HONOLULU (HawaiiNewsNow) - Big improvements are on the way for Hawaiian Airlines passengers at Honolulu International Airport but they will have to wait years for one key project that's already about one year behind schedule and construction hasn't even started.
Various large projects are scheduled to last another four years at HNL, costing $800 million that's part of $2.7 billion being spent to modernize airports across the state.
Construction began on airport taxi ways late last summer, part of $80 million being spent to widen and strengthen the areas where planes taxi to and from runways.
Hawaiian Airlines passengers have already noticed flight delays from that work.
"It's a long time, it's a long wait and they always explain, 'It's construction, it's not us.' And it affects the on-time, the arrival and the departure times," said Hawaiian Airlines passenger Lee Hoomana, of Waiehu, Maui who was catching a flight home from Honolulu this week.
State Airports Engineering Manager Jeff Chang said, "In the short term there is a lot of construction. There may be some inconvenience. But in the long term, they will end up with a nicer facility, more modern, more services and also a better look."
Chang said the taxi way work is required because of plans to build a new concourse mauka of the inter-island terminal, so the pavement needs to support larger, heavier aircraft . The new concourse will consolidate all of Hawaiian Airlines' flights into one portion of the airport, instead of spreading them between the inter-island and overseas terminals as they are now.
"Hawaiian is actually our largest carrier. They are actually our anchor carrier for Honolulu," Chang said. "So we are trying to provide an area where they can bring all their planes, wide bodies and narrow bodies, in one area."
That means Hawaiian passengers who make up 50 percent of the traffic at HNL won't have to travel all over the airport to board their flights.
Hawaiian Airlines passenger Samantha Kramer, who was checking in for a flight home to Kahului, likes that idea.
"A lot of times, people don't really know where to go in the airport, and they have to walk really far to another terminal and it would be more convenient if it was all in one area," Kramer said.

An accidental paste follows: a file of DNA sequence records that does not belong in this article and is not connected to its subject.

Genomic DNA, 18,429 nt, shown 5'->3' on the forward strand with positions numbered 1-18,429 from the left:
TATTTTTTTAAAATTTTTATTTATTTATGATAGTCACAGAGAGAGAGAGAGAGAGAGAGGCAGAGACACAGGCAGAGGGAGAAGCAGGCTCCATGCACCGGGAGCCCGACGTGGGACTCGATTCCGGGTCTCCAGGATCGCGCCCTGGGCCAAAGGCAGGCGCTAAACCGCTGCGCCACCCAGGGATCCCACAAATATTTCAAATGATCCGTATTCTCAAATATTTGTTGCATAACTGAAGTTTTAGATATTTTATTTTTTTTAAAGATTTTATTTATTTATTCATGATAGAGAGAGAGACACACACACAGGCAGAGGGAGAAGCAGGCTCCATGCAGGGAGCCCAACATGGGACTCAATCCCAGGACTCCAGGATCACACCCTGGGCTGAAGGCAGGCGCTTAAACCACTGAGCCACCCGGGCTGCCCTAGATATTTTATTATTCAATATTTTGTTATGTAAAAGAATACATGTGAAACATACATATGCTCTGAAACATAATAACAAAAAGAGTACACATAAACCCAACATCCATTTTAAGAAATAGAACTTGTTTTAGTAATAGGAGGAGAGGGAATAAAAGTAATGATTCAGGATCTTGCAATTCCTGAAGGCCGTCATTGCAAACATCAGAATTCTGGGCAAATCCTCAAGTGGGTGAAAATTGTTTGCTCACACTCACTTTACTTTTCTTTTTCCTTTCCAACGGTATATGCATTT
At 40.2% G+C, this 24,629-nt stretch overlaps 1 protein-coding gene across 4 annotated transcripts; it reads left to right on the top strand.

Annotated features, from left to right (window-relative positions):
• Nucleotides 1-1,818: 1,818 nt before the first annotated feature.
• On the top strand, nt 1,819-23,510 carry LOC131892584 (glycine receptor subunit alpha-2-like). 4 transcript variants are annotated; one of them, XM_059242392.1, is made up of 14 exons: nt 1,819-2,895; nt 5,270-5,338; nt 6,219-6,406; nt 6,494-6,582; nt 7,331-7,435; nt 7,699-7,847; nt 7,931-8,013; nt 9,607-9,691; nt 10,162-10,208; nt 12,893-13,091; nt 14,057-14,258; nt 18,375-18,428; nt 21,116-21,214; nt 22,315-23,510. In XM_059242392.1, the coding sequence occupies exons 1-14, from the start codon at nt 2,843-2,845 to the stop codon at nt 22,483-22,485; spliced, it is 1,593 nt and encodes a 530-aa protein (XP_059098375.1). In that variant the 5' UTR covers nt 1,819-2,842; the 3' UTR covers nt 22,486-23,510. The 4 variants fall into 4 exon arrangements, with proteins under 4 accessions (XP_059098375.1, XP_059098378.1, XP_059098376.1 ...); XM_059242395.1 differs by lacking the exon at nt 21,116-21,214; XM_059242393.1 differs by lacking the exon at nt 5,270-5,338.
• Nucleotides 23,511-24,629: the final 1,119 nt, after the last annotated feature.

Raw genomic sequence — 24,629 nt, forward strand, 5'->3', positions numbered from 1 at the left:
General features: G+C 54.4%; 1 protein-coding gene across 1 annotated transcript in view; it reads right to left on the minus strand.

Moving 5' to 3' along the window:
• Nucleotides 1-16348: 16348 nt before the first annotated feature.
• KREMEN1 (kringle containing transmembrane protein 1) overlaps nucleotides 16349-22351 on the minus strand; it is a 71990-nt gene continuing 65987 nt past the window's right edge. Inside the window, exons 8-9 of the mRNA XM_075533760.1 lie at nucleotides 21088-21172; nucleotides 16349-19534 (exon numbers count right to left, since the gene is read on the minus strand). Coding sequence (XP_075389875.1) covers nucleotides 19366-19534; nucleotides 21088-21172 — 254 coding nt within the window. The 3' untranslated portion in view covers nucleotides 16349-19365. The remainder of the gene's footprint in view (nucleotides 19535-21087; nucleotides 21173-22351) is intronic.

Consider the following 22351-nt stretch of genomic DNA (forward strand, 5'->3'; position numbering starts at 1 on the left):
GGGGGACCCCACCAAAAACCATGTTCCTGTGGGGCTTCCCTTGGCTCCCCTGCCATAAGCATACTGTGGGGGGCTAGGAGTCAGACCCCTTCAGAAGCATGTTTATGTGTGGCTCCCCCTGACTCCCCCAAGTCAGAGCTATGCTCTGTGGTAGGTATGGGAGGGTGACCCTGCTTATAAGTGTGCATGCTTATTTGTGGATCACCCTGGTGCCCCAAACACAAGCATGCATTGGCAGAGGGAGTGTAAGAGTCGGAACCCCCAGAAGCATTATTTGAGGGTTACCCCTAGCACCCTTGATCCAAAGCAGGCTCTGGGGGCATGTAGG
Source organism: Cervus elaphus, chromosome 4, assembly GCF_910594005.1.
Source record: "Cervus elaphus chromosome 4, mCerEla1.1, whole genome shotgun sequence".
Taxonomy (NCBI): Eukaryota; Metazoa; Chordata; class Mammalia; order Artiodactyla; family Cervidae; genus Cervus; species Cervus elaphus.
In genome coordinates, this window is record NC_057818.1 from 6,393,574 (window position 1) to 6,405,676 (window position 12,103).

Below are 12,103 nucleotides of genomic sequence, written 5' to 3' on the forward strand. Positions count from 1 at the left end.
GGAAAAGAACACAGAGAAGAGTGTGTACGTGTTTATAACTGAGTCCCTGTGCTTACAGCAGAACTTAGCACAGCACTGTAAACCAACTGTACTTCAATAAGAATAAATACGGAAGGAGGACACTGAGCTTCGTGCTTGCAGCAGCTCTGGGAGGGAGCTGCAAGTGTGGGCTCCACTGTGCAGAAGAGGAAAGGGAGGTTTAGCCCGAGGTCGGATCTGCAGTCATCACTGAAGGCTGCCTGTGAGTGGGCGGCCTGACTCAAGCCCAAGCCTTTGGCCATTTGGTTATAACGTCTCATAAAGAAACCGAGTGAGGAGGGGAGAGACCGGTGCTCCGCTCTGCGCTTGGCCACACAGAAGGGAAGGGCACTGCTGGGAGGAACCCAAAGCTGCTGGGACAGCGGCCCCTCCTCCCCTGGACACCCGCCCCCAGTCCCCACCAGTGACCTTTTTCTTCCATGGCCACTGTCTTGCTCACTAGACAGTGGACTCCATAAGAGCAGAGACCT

Mason Pasion of Waipahu, who was getting ready to board a Hawaiian flight to Las Vegas said, "That's really good, actually. That's more compact, more organized."
Construction has been delayed by one year on the new terminal project, because of delays in building a new facility for commuter airlines that operate where the new Hawaiian terminal will be built. Airport officials now estimate the mauka concourse construction will start in September of 2016 and be completed two years later, costing $220 million.
None of that money comes from taxpayers, but from airport user fees paid by airlines and concessions.
"Those are funds from user fees that are generated from our leases and our landing fees, so no public funds in terms of general excise tax revenues or general funds are expended at the airport," Chang said.
In the overseas terminal, airport tenants DFS and HMS Host are funding another $22 million to build new restaurants and retail outlets. Construction will begin in May.
"We're going to put in more shops," Chang said. "There will be more space for concessions. So again, greater revenue for the airports to do improvements and better services for the customers. Better food, better offerings from our retail."
The second-floor concession area will overhang 30 feet into the airport's cultural gardens, but the gardens will remain in place.
Tonight on Hawaii News Now at ten: why several airport projects came in over budget and why the state is spending millions of dollars to build two facilities there that it plans to demolish in several years.
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